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Anesth Analg. 2017 Nov;125(5):1455-1462. doi: 10.1213/ANE.0000000000002240.

High-Sensitivity Cardiac Troponin T Improves the Diagnosis of Perioperative MI.

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From the *Division of Clinical and Translational Research, Department of Anesthesiology, †Department of Internal Medicine, and ‡Division of Biostatistics, Washington University School of Medicine, St Louis, Missouri; §Cardiovascular Division, Department of Internal Medicine and Division of Core Clinical Laboratory Services, Department of Laboratory Medicine and Pathology, Mayo Clinic and Medical School, Rochester, Minnesota; ‖Department of Laboratory Medicine & Pathology, Hennepin County Medical Center and University of Minnesota School of Medicine, Minneapolis, Minnesota; and ¶Department of Pathology & Immunology, Washington University School of Medicine, St Louis, Missouri.



The diagnosis of myocardial infarction (MI) after noncardiac surgery has traditionally relied on using relatively insensitive contemporary cardiac troponin (cTn) assays. We hypothesized that using a recently introduced novel high-sensitivity cTnT (hscTnT) assay would increase the detection rate of perioperative MI.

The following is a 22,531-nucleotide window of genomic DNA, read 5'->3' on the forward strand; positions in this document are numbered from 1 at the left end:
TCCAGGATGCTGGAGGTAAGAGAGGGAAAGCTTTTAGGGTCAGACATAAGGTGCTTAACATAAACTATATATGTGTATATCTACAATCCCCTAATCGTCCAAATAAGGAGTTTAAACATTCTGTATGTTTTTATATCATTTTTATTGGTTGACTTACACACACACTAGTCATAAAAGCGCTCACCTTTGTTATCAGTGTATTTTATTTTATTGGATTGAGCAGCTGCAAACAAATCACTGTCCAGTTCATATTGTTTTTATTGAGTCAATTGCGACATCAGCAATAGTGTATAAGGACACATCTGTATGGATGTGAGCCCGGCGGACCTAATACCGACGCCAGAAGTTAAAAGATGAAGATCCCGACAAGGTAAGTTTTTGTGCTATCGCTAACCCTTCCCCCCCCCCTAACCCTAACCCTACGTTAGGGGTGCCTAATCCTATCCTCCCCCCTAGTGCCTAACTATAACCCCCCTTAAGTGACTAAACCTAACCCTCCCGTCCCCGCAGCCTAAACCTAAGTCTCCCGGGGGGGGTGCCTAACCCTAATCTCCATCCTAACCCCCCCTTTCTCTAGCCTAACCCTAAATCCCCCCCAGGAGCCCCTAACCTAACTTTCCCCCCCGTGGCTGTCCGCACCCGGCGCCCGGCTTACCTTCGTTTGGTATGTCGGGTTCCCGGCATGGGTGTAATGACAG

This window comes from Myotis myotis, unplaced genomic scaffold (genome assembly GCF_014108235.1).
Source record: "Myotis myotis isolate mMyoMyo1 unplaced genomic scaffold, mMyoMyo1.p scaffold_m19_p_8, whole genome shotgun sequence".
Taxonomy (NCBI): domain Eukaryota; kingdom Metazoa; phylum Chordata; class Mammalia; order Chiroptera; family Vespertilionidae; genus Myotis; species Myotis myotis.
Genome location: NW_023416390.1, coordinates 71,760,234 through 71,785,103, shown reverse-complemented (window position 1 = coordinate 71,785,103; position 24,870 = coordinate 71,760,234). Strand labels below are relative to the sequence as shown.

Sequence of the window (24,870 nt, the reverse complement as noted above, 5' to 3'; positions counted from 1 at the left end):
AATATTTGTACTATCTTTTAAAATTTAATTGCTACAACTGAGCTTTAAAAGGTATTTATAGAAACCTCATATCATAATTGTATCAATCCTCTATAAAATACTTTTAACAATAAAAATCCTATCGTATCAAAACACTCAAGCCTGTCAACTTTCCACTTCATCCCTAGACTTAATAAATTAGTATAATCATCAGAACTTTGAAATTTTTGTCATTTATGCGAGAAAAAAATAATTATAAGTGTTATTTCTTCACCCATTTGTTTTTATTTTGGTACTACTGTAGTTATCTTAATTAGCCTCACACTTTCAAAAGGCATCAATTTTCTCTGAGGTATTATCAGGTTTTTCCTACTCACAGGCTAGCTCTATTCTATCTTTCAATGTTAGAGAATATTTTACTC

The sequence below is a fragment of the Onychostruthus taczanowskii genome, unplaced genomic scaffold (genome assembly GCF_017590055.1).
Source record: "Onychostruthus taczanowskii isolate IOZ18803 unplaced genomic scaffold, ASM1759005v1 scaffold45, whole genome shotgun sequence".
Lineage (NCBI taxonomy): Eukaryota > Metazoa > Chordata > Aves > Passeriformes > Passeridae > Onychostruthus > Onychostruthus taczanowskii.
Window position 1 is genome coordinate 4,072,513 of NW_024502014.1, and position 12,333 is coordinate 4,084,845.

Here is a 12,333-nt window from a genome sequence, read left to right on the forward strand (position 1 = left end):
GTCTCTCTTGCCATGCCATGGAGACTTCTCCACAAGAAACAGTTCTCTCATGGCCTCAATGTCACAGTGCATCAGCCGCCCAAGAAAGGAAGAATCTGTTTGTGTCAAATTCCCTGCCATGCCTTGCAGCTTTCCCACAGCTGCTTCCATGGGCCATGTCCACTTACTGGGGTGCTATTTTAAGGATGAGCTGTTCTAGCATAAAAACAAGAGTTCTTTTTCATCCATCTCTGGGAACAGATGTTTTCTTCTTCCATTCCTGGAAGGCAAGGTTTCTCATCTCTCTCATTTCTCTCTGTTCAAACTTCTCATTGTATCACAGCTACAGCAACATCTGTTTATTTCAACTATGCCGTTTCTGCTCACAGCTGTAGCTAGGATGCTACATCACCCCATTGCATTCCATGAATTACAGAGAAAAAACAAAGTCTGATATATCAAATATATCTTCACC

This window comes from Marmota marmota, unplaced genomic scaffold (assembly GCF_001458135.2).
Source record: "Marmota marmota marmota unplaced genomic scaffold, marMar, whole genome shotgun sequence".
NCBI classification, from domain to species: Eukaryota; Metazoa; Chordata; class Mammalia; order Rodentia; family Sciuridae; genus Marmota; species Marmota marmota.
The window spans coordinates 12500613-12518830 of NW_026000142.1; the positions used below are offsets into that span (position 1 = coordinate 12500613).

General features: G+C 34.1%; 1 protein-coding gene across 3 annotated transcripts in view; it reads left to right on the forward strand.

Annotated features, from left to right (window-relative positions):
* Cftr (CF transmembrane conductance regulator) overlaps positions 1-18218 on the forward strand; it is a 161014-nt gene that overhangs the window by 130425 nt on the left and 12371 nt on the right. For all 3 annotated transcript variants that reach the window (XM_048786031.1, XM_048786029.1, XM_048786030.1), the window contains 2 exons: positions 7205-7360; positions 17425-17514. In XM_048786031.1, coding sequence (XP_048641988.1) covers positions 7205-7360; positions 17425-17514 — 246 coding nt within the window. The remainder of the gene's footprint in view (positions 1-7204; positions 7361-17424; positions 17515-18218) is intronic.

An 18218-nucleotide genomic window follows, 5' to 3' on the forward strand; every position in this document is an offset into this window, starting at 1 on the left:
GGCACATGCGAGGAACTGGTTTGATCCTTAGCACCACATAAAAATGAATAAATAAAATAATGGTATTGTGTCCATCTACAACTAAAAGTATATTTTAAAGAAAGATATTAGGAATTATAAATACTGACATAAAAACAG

In this ancillary study of the Vitamins in Nitrous Oxide trial, readjudicated incidence rates of myocardial injury (new isolated cTn elevation) and MI were compared when diagnosed by contemporary cTnI versus hscTnT. We probed various relative (eg, >50%) or absolute (eg, +5 ng/L) hscTnT change metrics. Inclusion criteria for this ancillary study were the presence of a baseline and at least 1 postoperative hscTnT value.


Among 605 patients, 70 patients (12%) had electrocardiogram changes consistent with myocardial ischemia; 82 patients (14%) had myocardial injury diagnosed by contemporary cTnI, 31 (5.1%) of which had an adjudicated MI. After readjudication, 67 patients (11%) were diagnosed with MI when using hscTnT, a 2-fold increase. Incidence rates of postoperative myocardial injury ranged from 12% (n = 73) to 65% (n = 393) depending on the hscTnT metric used. Incidence rates of MI using various hscTnT change metrics and the presence of ischemic electrocardiogram changes, but without event adjudication, ranged from 3.6% (n = 22) to 12% (n = 74), a >3-fold difference. New postoperative hscTnT elevation, either by absolute or relative hscTnT change metric, was associated with an up to 5-fold increase in 6-month mortality.


The use of hscTnT compared to contemporary cTnI increases the detection rate of perioperative MI by a factor of 2. Using different absolute or relative hscTnT change metrics may lead to under- or overdiagnosis of perioperative MI.

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